RenewableUK and Energy & Utility Skills have published a new report demonstrating the employment potential of the UK’s wind and marine energy sector by 2021.
· Report shows massive employment growth in wind, wave and tidal sector in next ten years – if right policies in place.
· Skills shortages must be addressed to ensure well-qualified staff can fill gaps.
· Government and industry urged to ramp up training to stop jobs going abroad.
RenewableUK and Energy & Utility Skills have published a new report demonstrating the employment potential of the UK’s wind and marine energy sector by 2021. The study, “Working for a Green Britain Vol 2”, outlines three possible market development scenarios (high growth, medium and low) in the wind, wave and tidal energy industries – if sufficient skilled recruits are available to employers.
Under the medium growth scenario, 67,200 new jobs will be created in the sector and its supply chain as wind and marine capacity reaches 41.5 gigawatts (GW) – up from 21,100 jobs in 2010.
The high growth scenario (51.8GW) would require 115,000 full-time employees working directly in the sector or supporting it by providing raw materials, manufacturing or supplying business support services.
Under the low growth scenario, with just 25.7GW of installed capacity, just 44,000 jobs would be supported. The report notes that this would represent a failure of the UK to harness both the economic and socio-political benefits offered by the renewables sector.
The study suggests that the UK skills system is currently failing to ensure that an adequate supply of qualified new recruits is entering the labour market. It warns that a failure to address this issue could result in jobs going abroad, or being carried out in Britain by non-UK companies and workers.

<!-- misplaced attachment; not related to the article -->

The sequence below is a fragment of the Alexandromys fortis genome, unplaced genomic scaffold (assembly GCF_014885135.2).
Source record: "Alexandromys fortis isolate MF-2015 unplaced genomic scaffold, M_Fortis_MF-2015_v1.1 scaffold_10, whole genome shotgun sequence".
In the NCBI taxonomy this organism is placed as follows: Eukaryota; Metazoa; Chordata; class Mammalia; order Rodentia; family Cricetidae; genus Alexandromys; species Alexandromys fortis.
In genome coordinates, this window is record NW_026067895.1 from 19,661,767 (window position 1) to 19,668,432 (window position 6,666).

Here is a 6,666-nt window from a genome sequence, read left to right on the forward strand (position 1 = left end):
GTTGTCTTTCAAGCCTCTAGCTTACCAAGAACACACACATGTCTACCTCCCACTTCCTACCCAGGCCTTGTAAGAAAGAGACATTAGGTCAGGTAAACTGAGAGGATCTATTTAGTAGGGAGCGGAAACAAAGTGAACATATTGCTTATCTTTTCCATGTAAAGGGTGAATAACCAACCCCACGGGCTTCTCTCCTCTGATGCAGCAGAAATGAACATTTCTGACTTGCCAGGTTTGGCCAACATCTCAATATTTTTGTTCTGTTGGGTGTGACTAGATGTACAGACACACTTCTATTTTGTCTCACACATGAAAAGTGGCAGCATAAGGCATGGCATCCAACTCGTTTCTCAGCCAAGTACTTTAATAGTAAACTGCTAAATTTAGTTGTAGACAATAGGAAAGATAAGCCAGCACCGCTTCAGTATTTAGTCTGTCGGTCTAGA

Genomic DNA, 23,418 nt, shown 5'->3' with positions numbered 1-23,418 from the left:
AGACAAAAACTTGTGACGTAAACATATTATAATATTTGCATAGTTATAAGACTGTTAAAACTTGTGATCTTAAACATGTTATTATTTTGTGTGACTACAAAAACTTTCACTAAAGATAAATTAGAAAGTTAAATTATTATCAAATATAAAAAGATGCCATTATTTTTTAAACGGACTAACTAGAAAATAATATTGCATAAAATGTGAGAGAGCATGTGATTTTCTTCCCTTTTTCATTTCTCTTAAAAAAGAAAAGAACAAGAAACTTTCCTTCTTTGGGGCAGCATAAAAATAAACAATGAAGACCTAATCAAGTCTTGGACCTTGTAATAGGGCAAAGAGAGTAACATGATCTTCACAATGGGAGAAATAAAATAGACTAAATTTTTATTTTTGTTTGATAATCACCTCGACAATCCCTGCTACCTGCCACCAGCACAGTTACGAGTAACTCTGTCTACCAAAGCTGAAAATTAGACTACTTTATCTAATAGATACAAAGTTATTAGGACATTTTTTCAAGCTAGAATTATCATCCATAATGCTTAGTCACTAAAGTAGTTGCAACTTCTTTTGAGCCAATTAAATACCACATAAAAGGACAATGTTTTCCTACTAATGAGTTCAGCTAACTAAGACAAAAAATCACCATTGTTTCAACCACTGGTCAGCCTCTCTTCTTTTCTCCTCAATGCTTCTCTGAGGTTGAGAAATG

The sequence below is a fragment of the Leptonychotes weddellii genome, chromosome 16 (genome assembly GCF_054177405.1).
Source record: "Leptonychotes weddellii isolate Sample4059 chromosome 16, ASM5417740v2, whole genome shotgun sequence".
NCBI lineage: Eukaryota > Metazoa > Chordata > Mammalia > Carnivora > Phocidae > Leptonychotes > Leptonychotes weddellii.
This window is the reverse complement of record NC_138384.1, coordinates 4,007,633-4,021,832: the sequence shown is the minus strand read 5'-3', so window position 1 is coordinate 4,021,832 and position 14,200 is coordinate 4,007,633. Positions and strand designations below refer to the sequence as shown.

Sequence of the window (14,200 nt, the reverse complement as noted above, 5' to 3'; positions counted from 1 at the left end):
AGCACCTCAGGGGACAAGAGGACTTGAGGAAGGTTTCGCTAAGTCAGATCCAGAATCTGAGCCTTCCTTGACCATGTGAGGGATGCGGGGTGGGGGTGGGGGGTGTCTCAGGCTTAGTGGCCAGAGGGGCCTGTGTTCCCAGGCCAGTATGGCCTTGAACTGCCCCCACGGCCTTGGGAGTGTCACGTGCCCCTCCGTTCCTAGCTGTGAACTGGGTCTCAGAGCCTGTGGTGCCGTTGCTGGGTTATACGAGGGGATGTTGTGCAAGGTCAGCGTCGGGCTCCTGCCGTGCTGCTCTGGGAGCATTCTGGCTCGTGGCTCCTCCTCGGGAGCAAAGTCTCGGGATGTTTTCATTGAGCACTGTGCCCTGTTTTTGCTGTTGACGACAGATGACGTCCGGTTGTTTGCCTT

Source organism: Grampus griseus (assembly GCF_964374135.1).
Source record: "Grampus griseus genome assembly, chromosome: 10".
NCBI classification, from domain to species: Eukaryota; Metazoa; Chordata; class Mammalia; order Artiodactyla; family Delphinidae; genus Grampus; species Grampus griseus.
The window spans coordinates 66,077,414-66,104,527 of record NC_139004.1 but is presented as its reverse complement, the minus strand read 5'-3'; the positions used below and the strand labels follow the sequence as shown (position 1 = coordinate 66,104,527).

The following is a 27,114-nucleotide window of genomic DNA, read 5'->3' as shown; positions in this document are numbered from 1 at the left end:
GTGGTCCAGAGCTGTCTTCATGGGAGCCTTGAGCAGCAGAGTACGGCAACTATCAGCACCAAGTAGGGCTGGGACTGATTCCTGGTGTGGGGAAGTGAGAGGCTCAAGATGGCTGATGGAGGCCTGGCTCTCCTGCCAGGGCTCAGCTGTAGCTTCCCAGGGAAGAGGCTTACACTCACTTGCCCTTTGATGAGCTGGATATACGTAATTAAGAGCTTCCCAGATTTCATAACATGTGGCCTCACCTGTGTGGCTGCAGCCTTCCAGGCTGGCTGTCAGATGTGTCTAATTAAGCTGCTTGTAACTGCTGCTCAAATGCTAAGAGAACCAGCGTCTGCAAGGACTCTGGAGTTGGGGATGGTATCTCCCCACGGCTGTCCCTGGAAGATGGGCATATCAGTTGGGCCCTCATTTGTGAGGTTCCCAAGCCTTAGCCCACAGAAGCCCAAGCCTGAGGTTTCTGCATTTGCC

The message for employers is clear – invest in your workforce, both current and future, and work with the providers of skills to ensure that they are meeting your requirements. The message for Government and skills providers is equally stark – the supply of appropriate skills to the labour market needs to ramp up rapidly over the coming years to meet rising demand. This applies both to young people entering the labour market and those looking for a career change.
To achieve this growth, the UK needs an effective and stable policy and legislative framework for renewables, which provides clear incentives for private sector investment, and which encourages a willingness among all parties to invest in the people and skills required to underpin expansion.
Maria McCaffery, Chief Executive of RenewableUK said ”This report shows the enormous potential that exists within the renewable energy industries to provide tens of thousands of permanent, well-paid jobs for the engineers, scientists, technicians and economists of the future – building on the enormous successes we have achieved already. However, we must ensure that the right training is available to ensure that the workforce has the appropriate skills to serve this dynamic sector, as it continues to expand at an extraordinary rate.”
Tim Balcon, Chief Executive of Energy & Utility Skills, said that “This research provides clear and compelling evidence of the need for government, employers, and the providers of skills to work in collaboration to meet the skills needs of this rapidly growing sector of the UK economy. No one organisation or company can achieve this on their own. Both EU Skills and the National Skills Academy for Power are working hard to make sure that the UK skills system is aware of the scale of the challenges ahead and are capable of meeting employers’ needs going forward.”